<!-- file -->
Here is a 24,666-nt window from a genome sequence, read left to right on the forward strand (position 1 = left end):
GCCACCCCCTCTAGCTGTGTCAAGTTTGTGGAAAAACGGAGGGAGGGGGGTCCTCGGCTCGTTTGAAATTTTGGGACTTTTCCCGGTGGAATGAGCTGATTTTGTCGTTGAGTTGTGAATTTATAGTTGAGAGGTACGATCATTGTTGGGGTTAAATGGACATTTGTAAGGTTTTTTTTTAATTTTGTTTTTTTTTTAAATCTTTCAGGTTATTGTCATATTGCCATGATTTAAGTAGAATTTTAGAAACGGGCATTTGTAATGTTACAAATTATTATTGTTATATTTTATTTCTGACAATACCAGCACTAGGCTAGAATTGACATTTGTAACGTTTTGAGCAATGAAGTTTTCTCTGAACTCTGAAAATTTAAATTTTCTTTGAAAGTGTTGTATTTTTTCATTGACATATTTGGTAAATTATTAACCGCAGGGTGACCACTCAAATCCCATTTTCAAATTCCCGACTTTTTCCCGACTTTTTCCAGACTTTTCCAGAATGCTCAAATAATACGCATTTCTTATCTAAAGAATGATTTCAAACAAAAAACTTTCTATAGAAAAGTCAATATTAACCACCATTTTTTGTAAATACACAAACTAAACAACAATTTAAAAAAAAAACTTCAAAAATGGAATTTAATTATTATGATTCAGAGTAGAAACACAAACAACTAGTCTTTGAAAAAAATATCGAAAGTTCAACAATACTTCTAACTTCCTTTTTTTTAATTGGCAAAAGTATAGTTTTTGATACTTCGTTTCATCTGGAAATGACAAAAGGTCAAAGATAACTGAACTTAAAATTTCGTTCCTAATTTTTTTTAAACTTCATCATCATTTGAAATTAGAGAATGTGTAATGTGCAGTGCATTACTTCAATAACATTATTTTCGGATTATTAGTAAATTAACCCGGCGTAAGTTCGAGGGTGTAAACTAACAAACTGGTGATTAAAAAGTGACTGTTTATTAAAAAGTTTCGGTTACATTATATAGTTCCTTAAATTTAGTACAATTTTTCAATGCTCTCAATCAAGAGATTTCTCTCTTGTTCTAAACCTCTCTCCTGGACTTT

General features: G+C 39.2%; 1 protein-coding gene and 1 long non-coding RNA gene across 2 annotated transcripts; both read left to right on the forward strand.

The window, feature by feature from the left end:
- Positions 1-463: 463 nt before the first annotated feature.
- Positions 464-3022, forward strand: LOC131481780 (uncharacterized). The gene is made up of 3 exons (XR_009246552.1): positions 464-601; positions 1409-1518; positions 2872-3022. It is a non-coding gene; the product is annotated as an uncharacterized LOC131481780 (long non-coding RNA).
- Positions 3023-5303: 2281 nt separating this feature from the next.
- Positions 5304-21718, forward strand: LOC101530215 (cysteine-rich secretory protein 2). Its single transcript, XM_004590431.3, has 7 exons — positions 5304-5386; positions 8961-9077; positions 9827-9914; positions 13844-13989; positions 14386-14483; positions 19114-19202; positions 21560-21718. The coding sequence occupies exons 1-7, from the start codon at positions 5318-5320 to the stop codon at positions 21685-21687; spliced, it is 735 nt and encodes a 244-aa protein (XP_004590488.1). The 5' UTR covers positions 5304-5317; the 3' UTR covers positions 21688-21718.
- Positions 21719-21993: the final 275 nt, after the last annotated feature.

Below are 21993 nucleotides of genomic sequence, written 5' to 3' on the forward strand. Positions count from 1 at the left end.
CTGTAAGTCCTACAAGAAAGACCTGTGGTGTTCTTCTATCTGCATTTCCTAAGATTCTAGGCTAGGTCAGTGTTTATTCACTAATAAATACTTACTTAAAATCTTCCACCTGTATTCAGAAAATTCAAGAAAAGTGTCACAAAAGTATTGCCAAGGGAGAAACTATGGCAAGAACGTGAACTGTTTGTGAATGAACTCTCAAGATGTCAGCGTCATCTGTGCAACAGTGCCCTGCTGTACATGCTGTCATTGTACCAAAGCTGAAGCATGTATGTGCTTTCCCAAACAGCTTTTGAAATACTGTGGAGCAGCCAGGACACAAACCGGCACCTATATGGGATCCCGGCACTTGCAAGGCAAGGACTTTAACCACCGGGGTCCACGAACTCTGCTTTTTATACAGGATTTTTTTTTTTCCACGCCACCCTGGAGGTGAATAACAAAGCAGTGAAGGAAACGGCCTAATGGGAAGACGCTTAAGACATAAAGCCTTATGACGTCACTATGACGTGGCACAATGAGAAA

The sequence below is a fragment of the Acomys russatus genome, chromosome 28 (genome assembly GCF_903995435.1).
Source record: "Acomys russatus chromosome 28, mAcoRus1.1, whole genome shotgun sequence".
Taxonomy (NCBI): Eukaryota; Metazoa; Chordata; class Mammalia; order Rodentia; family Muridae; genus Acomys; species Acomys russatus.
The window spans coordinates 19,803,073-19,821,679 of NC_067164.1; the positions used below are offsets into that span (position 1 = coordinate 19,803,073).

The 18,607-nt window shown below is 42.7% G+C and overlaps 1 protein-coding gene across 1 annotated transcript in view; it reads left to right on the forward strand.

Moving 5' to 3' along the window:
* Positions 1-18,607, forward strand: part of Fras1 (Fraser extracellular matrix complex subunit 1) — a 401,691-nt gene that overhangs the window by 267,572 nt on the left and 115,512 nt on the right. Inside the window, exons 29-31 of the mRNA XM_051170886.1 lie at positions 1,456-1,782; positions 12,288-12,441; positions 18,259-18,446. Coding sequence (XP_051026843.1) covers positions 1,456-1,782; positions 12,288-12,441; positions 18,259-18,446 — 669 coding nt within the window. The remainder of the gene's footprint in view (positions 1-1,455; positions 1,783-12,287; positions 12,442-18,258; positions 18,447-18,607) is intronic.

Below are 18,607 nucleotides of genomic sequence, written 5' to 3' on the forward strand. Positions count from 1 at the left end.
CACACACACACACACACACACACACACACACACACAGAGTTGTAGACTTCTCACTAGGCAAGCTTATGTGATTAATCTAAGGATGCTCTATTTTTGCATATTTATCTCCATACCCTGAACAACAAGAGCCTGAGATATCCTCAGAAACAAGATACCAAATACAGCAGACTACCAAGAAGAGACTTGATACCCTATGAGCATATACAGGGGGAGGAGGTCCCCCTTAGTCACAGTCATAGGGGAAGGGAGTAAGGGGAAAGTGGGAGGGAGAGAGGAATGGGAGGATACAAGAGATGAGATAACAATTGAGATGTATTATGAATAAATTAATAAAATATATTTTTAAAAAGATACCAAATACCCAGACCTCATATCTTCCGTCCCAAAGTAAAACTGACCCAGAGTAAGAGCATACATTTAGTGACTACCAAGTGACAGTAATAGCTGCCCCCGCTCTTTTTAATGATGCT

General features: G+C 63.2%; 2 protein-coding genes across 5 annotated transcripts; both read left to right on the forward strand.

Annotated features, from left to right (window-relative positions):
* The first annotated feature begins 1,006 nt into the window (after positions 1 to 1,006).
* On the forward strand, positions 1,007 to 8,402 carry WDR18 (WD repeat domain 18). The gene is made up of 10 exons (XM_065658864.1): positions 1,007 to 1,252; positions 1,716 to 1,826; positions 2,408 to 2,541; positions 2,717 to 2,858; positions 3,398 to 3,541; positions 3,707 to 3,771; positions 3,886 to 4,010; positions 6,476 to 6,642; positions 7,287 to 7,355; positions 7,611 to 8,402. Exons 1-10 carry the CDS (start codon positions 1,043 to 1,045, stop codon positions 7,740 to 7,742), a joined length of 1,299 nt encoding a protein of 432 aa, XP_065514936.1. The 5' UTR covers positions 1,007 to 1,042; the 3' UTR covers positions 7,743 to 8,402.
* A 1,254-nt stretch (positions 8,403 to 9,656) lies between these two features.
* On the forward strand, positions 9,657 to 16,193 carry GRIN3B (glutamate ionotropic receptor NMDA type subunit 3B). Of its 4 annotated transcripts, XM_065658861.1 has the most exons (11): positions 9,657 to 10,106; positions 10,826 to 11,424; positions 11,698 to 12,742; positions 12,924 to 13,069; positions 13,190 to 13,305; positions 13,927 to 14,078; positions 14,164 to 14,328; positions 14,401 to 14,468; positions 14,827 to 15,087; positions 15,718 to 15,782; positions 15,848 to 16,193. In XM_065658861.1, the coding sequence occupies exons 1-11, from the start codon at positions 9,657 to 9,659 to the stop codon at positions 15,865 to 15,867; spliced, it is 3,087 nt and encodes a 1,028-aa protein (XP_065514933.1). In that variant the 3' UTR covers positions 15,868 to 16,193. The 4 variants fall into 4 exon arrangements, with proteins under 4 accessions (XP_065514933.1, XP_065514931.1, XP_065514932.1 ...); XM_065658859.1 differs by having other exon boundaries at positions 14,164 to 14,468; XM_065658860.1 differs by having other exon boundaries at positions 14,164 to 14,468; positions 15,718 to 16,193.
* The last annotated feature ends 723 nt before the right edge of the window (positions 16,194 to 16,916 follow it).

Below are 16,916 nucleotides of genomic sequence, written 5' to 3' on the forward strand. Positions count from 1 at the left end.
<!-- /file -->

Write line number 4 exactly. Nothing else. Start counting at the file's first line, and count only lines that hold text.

The window, feature by feature from the left end: